A man leaning against the façade of God’s Extended Hand at 1625 Island Ave. — a religious soup kitchen — will talk to me. He will not reveal his name but a mutual familiarity with Illinois is the way into conversation.
“I’ve been out here maybe a year, maybe a little more.”
As to how he’s finding things here, he says, “Well, I’m doin’ a lot better than what I was. I was homeless back in Illinois. I was livin’ out in the woods in the southern part of the state. Tryin’ to live off the land: roots, mushrooms. I was nothin’ but skin and bones. No meat on me, ya know? So, this is actually my fourth year of bein’ homeless.”
It is evident he has, in fact, spent much time in the south of that state, which abuts Kentucky, and a particular type of a low-key Southern accent can be made out.
“Ever’ once in a while I’d have to go into town and the community to soup kitchens like this,” indicating God’s Extended Hand. “And I didn’t like it. I need a lot more vitamin D from the sun and I got medical conditions where my bones pop out of joints and stuff like that.”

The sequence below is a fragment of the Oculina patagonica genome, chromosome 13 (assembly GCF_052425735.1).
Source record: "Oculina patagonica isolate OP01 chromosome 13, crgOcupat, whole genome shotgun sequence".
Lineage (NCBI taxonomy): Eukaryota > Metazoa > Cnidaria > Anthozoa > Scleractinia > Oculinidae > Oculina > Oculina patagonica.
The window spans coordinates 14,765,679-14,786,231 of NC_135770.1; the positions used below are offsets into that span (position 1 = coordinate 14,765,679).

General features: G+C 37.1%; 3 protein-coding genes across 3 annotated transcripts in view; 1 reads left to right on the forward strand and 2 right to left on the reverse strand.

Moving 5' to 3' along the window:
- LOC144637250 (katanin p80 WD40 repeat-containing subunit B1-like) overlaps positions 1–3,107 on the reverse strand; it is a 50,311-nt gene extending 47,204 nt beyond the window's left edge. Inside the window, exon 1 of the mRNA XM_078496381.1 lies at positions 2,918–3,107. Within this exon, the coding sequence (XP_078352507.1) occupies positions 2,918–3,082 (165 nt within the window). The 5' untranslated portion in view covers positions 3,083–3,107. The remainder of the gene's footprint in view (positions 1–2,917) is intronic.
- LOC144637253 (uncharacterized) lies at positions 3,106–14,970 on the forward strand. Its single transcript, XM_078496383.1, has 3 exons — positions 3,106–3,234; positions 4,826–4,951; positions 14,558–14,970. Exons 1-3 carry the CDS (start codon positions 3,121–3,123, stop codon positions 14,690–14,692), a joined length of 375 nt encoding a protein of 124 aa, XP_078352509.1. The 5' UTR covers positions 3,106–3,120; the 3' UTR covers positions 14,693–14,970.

In fact, the anonymous interviewee, with his shaven pate and indeed pale skin smiles and reveals the teeth of a 90-year-old man — or a 30-year-old amphetamine user. This latter being conjecture, but the image is familiar.
When asked how it was he became among those without conventional housing or permanent roofing over their heads, he answers with the single word: “Divorce. I lost my wife, my job, ever’thing.”
Was it a matter of the wife taking everything?
“No, it weren’t like that. It was more, ‘Take it all and go — please!'”